Jeffrey Coleman, associate professor of Spanish and Iberian Studies
After watching the 2018 Winter Olympics with a bunch of my friends and seeing the U.S. men’s curling team’s gold medal victory, I was like, ‘Where can we do this? It seems really fun.’ I live in Milwaukee, and lo and behold, Wisconsin is the No. 1 place in the country to curl. The sport is completely enthralling to me. I’m a big strategy nerd and one of the greatest things about curling for me is that it’s essentially chess on ice.
In 2020, I also launched Tinterías, a podcast about fountain pens and stationery that fosters connections among Spanish-speaking enthusiasts around the world. Recently certified as a Spanish wine scholar and cava educator, I’ve taught classes on Spanish wine in Milwaukee. This journey has inspired my current book project, Liquid Identities: Bottling the Nation, which explores Spanish national identity through wine.
Xiaomin Bao, assistant professor of molecular biosciences and dermatology
My hobbies — snorkeling and diving and antique hunting — enrich my life journey as an explorer. My love for animals is deeply satiated when I snorkel or dive, allowing me to observe marine creatures in their natural habitats. I also appreciate fine art and often collect unique pieces from estate sales and antique shops. A common thread binding these hobbies is the element of surprise. Whether it’s a chance encounter with an eagle ray near the shore or the discovery of a mid-century carved stone owl, the unpredictability enhances the thrill.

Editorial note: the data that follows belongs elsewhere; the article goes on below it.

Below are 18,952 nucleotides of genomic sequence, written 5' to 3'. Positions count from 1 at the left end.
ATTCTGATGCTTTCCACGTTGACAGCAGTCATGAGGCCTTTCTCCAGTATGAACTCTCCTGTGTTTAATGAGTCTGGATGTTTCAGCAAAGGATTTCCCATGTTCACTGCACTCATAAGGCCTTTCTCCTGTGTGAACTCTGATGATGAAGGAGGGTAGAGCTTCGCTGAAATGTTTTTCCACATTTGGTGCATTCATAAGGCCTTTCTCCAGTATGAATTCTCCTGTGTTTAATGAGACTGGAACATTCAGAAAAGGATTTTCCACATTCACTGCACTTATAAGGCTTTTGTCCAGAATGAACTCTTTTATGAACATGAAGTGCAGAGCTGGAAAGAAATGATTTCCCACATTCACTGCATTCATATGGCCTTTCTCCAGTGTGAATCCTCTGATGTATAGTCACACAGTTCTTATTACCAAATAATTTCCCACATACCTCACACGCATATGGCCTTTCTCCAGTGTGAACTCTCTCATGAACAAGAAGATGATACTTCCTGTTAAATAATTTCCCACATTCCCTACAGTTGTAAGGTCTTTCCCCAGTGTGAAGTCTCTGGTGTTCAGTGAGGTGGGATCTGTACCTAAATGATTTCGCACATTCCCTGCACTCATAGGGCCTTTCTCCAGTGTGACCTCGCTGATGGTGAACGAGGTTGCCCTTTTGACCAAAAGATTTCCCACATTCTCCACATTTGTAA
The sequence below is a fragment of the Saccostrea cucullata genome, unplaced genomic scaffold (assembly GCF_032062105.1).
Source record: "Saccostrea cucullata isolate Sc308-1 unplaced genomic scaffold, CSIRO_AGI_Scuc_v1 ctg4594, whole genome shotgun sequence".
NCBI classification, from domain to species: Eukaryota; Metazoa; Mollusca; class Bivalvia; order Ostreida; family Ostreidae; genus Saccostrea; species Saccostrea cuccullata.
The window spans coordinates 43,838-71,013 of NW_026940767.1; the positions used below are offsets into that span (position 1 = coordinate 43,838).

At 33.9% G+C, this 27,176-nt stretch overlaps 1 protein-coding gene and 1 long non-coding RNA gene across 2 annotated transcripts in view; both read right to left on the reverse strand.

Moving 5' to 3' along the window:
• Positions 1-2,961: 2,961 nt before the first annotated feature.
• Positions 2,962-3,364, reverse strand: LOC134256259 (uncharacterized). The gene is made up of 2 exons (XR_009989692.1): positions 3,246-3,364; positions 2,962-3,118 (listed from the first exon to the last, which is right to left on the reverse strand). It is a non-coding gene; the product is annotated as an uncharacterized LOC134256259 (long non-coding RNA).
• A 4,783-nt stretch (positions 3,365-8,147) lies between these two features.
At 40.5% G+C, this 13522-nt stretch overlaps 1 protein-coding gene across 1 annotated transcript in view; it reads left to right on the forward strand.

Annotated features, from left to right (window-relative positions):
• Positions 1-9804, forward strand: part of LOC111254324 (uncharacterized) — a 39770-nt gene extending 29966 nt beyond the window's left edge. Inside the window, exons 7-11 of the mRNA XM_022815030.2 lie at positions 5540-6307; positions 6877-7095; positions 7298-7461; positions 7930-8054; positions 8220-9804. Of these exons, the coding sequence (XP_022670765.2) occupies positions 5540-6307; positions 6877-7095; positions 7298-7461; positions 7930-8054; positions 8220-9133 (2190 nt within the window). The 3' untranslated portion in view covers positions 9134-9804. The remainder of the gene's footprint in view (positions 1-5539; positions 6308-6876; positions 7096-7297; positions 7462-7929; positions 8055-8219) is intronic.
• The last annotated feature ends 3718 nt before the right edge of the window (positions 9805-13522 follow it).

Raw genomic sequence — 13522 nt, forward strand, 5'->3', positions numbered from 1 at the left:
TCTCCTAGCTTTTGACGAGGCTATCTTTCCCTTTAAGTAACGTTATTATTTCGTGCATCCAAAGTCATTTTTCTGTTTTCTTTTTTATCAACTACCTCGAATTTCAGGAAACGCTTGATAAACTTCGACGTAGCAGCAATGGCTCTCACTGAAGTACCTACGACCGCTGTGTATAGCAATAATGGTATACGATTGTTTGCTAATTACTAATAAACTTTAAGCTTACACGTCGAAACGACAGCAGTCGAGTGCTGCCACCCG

Jason Wang, assistant professor of physics and astronomy
When I started at Northwestern in 2022, I was looking for ways to stay active that didn’t involve going to the gym. I was pleasantly surprised to find that Chicago has an active circus scene — and that the Actor’s Gymnasium near campus offers classes in aerial arts, such as trapeze, lyra [aerial hoop], silks and tightrope walking. Aerial arts combine strength training, flexibility, balance and performance in fun and interesting ways. It also makes you really appreciate Cirque du Soleil!
Ricardo Hernandez Alcala, doctoral student and graduate researcher for the Scheidt Group
My father introduced me to the world of analog watches. Collecting them is a tradition in our family that started with a small timepiece from my great-uncle and has evolved over the past 40 years into the collection my father and I maintain. My father taught me everything there is to know about these machines, and yet I’m still perplexed by their intricacies. One of the most rewarding experiences is thinking it will be impossible to restore a piece and then, through sheer luck, having all the components harmonize to create the ticking sound.
Jay Winston ’98, choral and vocal music teacher at The Pingry School